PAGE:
Long Term Data Backup: USB Flash Drives

By · Monday, February 14th, 2011

Long Term Data Backup: USB Flash DrivesBacking up your data files has not only become common practice in today’s technology filled world, but has become a necessity. Almost every business in the world in some form needs to keep records or backups of their information for later use, but unlike 100 years ago, we have so many different ways to backup our data now that it can become frustrating choosing between the many options.

You can choose to go in the traditional sense and go with backing up your data on a CD/DVD, or perhaps go with something more modern like a Blu-ray or computer hard drives. In the end the decision is going to be left up to you but which medium you choose will greatly affect the outcome of how long you can store you data and how accessible it is.

For case in point, let’s take a look at a very popular backup solution; the USB flash drive. Flash drives have been around since the turn of the century and within the last couple years have been gaining momentum as the primary digital storage backup. Unlike optical media such as CDs or DVDs that tend to smudge, scratch, or even shatter under minimal use, USB flash drives are proven to much more durable and much more user friendly for storing your personal data.

As compared to other backup solutions, USBs find themselves right in the sweet spot. For durability a flash drive is surrounded by a hard plastic, metal, or natural material body that protects the USB drive from all forms of physical damage. USBs also have no moving parts, which means that they are much less likely to break.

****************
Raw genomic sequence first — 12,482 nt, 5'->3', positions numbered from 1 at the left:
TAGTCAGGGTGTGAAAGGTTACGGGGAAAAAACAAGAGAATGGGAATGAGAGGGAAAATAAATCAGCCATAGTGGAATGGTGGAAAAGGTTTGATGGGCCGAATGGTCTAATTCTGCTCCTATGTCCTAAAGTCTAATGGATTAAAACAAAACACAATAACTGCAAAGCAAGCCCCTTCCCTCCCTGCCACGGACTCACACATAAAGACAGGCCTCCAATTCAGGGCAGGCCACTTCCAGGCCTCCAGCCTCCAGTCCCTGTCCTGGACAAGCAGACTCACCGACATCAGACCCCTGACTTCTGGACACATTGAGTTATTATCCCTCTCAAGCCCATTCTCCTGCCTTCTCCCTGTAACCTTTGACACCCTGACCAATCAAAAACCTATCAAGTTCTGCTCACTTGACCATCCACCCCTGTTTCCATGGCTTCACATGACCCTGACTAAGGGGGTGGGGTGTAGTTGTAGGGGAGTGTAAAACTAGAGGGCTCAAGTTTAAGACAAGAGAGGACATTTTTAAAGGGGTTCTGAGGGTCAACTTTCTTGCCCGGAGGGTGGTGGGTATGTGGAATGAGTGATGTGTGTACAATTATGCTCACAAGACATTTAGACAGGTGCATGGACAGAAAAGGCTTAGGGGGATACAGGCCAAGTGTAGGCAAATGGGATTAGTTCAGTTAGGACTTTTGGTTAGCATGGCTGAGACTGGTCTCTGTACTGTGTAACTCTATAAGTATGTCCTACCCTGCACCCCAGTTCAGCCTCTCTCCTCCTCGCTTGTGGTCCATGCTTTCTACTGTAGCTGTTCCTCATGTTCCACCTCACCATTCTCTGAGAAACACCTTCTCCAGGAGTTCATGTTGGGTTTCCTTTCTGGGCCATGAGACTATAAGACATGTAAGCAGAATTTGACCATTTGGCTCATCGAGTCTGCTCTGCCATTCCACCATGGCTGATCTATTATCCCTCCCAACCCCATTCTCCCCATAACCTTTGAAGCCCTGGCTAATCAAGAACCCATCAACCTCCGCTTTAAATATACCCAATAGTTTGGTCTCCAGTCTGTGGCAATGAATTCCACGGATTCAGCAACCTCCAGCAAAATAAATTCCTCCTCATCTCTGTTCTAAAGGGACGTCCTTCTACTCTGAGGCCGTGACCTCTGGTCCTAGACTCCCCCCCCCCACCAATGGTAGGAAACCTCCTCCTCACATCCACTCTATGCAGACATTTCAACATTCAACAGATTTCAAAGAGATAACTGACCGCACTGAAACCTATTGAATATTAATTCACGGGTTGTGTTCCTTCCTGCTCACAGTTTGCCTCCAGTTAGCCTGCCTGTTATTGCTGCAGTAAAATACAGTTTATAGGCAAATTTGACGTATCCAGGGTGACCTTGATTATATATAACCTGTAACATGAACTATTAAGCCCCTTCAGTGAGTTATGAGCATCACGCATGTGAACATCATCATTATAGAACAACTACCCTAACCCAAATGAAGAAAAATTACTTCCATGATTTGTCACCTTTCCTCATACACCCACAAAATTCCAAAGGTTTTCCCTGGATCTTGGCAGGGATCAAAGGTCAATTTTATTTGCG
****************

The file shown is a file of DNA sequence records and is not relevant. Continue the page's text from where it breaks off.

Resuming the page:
In terms of data capacity, a USB drive can store much more data than most realize. A typical CD holds 700mb of data, a DVD holds 4.7GB of data, and a USB flash drive can hold up to 256GB of information! Only a computer hard drive can hold more information than a USB flash drive, but that added space comes with some compromises.

First a hard drive is not as user-friendly as a flash drive because an internal hard drive means actually installing it into a computer to use. Even an external hard drive is cumbersome because they are physically bigger than a flash drive; which makes them more of a hassle to lug around. Lastly one major compromise with any hard drive is that it is vulnerable to physical damage such as a large fall or big impact. Hard drives have moving parts and thus can be damaged even by a simple mistake resulting in a fall.

Overall any backup solution is better than none and all have their strengths and weaknesses, but if you want to cover all your bases in terms of durability, ease of use, versatility, price, and size, a USB flash drive can’t be beaten!